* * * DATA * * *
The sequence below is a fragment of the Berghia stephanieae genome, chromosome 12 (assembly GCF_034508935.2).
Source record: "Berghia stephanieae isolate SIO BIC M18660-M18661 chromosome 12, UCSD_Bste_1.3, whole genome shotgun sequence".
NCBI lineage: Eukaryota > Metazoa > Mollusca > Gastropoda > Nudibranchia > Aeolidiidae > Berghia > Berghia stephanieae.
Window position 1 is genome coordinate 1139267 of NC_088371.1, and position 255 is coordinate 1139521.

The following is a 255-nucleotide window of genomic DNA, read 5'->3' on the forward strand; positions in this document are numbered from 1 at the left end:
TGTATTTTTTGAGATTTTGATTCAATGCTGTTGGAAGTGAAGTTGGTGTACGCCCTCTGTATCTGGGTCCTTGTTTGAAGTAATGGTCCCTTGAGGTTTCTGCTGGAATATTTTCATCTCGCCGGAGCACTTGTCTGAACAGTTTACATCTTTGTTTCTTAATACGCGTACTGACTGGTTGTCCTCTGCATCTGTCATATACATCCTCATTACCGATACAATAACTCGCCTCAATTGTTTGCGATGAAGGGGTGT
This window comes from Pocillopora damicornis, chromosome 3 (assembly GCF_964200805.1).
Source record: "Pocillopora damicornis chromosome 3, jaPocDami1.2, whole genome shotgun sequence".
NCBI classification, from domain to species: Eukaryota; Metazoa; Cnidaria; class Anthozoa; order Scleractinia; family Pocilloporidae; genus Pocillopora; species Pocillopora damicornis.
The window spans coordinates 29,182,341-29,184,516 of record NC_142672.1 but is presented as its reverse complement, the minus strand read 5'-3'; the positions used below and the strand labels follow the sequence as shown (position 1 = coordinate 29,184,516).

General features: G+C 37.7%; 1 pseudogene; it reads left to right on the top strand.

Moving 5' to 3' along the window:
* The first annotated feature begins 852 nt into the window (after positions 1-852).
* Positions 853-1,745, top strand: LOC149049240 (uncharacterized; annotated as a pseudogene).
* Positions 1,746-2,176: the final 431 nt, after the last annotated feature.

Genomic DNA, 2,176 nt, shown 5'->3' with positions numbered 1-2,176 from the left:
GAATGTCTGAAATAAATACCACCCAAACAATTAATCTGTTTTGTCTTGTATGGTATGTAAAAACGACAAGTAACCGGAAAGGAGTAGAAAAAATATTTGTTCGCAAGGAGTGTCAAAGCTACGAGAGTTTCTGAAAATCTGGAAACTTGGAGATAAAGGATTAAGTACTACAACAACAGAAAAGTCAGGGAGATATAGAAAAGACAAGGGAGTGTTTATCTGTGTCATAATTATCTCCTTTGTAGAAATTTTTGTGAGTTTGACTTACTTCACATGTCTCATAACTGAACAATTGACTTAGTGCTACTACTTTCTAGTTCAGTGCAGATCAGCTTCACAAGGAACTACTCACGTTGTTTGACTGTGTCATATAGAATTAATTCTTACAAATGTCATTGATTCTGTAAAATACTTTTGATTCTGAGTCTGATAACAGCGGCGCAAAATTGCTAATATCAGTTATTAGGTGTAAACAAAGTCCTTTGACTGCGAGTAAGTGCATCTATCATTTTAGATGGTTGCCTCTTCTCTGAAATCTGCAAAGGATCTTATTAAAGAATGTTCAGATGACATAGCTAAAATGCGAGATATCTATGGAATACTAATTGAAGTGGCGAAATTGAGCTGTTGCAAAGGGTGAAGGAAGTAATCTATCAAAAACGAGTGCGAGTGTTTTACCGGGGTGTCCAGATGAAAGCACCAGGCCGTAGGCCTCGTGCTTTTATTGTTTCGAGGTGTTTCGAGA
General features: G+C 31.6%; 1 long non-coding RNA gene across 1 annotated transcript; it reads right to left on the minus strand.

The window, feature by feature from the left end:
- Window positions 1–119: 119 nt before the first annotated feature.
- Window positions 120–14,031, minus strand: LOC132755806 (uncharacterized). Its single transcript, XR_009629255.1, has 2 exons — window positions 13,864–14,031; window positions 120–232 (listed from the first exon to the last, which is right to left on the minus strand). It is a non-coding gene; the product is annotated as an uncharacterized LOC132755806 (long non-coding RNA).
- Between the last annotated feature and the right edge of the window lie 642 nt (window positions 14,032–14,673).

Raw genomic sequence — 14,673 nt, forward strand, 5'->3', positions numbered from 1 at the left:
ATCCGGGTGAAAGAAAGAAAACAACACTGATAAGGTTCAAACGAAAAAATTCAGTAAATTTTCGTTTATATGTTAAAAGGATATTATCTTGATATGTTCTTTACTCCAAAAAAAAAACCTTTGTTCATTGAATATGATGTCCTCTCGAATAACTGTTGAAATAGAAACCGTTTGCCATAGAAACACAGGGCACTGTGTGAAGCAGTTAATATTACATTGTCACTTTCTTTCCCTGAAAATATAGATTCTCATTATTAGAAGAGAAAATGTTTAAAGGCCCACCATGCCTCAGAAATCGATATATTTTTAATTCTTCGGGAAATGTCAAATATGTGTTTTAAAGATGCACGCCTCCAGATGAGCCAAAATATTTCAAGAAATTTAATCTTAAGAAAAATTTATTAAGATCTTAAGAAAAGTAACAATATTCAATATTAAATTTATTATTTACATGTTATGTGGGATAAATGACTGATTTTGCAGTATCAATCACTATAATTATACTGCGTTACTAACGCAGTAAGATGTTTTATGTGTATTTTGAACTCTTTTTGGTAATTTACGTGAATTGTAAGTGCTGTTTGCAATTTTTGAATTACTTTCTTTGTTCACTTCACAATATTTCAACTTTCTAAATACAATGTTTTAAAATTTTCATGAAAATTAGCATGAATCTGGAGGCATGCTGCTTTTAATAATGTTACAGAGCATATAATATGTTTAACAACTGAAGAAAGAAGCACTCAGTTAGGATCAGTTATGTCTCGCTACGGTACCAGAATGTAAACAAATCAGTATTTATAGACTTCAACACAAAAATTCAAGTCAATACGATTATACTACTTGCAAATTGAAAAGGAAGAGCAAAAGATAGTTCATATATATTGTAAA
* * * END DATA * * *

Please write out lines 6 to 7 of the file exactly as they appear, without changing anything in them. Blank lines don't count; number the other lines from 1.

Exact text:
TGTATTTTTTGAGATTTTGATTCAATGCTGTTGGAAGTGAAGTTGGTGTACGCCCTCTGTATCTGGGTCCTTGTTTGAAGTAATGGTCCCTTGAGGTTTCTGCTGGAATATTTTCATCTCGCCGGAGCACTTGTCTGAACAGTTTACATCTTTGTTTCTTAATACGCGTACTGACTGGTTGTCCTCTGCATCTGTCATATACATCCTCATTACCGATACAATAACTCGCCTCAATTGTTTGCGATGAAGGGGTGT
This window comes from Pocillopora damicornis, chromosome 3 (assembly GCF_964200805.1).